• Butter boards are the new trend to enjoy as a shared appetizer instead of the charcuterie or cheese board; how healthy is the new fashion on the table

Cheese and charcuterie boards are giving way to butter boards. This is a new trend that is emerging on social networks, especially on TikTok. We review how healthy the table is as an appetizer.

Appetizer boards are often loaded with a variety of foods in smaller amounts to share and there are no rules on how to put them together.

Recipe developer Justine Doiron shared on her TikTok account @justine_snacks a video of her making a butter board that went viral. The dish is inspired by a recipe from Josh McFadden’s James Beard Award-winning book, “Six Seasons.

Doiron spreads butter on a serving board and adds various ingredients on top, including coarse salt, lemon zest, red onion, herbs, edible petals, and honey. She then she enjoys that butter spread on a slice of bread.

“Everyone loves butter,” McFadden told TODAY Food, adding that serving it in this visually stunning way makes it more fun and interactive.

The processed meats in the tables are not considered a healthy food, their consumption is related to an increased risk of diseases such as colorectal cancer. Butter as the main ingredient of a table would not be a healthy substitute for sausages.

Saturated fat is mostly found in animal foods like butter. “Eating too much saturated fat in the diet can increase ‘bad’ LDL cholesterol in the blood, which can increase the risk of heart disease and stroke,” shares the UK’s National Health Service (NHS).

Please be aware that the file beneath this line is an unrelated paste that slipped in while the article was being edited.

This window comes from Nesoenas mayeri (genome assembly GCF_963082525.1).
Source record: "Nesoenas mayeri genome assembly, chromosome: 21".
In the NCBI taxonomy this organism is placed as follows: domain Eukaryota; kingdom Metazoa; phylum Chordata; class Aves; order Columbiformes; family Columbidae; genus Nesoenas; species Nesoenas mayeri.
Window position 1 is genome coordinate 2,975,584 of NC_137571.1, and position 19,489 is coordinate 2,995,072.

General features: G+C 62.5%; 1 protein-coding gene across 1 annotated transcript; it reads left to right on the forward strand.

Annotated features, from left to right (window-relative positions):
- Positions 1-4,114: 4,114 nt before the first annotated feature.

Harvard notes that reducing saturated fat intake can be good for health if people replace saturated fat with good fats. “Eating good fats instead of saturated fats lowers ‘bad’ LDL cholesterol and improves the ratio of total cholesterol to ‘good’ HDL cholesterol, thereby reducing the risk of heart disease.”

The researchers estimate that replacing 10 grams per day of fats such as margarine, butter, and mayonnaise with the same amount of olive oil could reduce the overall risk of death and disease by up to 34%. The study was published in January 2022 by the Journal of the American College of Cardiology.

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